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ORIGINAL ARTICLE
Year : 2019  |  Volume : 22  |  Issue : 5  |  Page : 648-651

Factors impacting 1-year mortality after hip fractures in elderly patients: A retrospective clinical study


Department of Orthopaedics and Traumatology, Firat University Faculty of Medicine, Elazig, Turkey

Correspondence Address:
Dr. M Gurger
Department of Orthopaedics and Traumatology, Firat University, Faculty of Medicine, Elazig
Turkey
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Source of Support: None, Conflict of Interest: None


DOI: 10.4103/njcp.njcp_327_18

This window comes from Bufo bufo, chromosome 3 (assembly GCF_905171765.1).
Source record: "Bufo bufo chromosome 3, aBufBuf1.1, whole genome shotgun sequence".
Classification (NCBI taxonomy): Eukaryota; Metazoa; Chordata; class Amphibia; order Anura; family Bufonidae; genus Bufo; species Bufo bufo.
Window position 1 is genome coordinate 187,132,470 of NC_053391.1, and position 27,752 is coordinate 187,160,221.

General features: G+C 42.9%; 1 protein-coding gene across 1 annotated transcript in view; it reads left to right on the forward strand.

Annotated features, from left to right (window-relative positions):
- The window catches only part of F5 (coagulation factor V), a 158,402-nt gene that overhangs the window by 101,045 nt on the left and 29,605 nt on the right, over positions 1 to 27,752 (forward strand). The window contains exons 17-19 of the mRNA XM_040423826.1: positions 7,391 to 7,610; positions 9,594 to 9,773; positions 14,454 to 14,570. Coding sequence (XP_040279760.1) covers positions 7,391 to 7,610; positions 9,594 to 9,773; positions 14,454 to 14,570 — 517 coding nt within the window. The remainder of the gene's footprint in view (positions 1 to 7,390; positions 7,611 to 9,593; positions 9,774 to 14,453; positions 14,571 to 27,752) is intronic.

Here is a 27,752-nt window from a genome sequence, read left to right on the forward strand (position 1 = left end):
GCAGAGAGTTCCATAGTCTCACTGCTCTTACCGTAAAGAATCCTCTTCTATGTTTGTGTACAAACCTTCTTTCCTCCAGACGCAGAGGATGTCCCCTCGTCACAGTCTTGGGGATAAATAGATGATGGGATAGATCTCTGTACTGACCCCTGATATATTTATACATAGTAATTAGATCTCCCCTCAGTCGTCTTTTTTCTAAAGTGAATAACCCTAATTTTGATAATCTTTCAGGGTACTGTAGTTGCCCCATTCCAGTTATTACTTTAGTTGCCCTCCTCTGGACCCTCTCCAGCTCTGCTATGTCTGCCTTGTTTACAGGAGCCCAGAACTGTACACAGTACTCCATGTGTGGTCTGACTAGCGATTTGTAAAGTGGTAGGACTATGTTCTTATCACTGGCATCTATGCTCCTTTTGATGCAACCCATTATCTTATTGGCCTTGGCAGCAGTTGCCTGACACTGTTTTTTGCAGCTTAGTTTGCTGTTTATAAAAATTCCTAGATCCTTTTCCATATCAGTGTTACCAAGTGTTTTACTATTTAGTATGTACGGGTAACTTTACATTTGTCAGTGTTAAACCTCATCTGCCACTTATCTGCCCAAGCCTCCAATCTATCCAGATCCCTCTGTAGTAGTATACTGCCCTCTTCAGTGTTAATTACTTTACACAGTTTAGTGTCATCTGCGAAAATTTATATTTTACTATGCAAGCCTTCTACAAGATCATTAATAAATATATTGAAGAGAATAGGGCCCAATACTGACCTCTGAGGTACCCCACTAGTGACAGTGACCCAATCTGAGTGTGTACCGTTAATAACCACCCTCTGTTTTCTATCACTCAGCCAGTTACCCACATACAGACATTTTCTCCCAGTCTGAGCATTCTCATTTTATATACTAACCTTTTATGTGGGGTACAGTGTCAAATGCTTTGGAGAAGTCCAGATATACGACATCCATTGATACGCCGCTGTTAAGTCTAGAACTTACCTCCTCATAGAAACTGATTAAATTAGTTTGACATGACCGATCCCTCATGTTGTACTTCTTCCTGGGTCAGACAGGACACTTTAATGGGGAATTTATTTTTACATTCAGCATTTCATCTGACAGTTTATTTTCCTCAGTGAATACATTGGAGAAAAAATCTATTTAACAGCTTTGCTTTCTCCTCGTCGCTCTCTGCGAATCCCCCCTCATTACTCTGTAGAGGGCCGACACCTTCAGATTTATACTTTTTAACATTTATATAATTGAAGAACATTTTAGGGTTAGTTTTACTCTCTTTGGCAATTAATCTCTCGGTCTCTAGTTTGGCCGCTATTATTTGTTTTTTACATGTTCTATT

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Background: This study aimed to evaluate risk factors that impact 1-year mortality in elderly patients with hip fractures after treatment with primary arthroplasty and proximal femoral nail. Patients and Methods: Overall, 109 patients aged ≥65 years with nonpathological hip fractures, treated between 2015 and 2016, were included in this study. Thirty-nine patients (35.8%) were treated with primary arthroplasty, and 70 patients (64.2%) were treated with proximal femoral nail. To determine whether the risk factors affected mortality, Kaplan–Meier and log-rank analyses were conducted, and a Cox regression analysis was conducted to include the factors determined to have an impact on mortality. Results: Twelve patients (11%) died during hospitalization, and 24 patients (22%) died within 1 year after discharge from the hospital. The mortality risk was high for patients who underwent surgery 72 h after fracture, who could not independently perform their daily activities before the operation, had accompanying diseases, had an American Society of Anaesthesiologists score of 3 or 4, and had postoperative complications. There was no statistically significant difference between primary arthroplasty group and proximal femoral nail group with respect to mortality risk. Conclusion: Delayed surgery and postoperative complications may be the most important risk factors increasing 1-year mortality in elderly patients with hip fractures after treatment with primary arthroplasty and proximal femoral nail. These two risk factors can be prevented with proper precautions, and the rate of 1-year survival for these patients can be increased.


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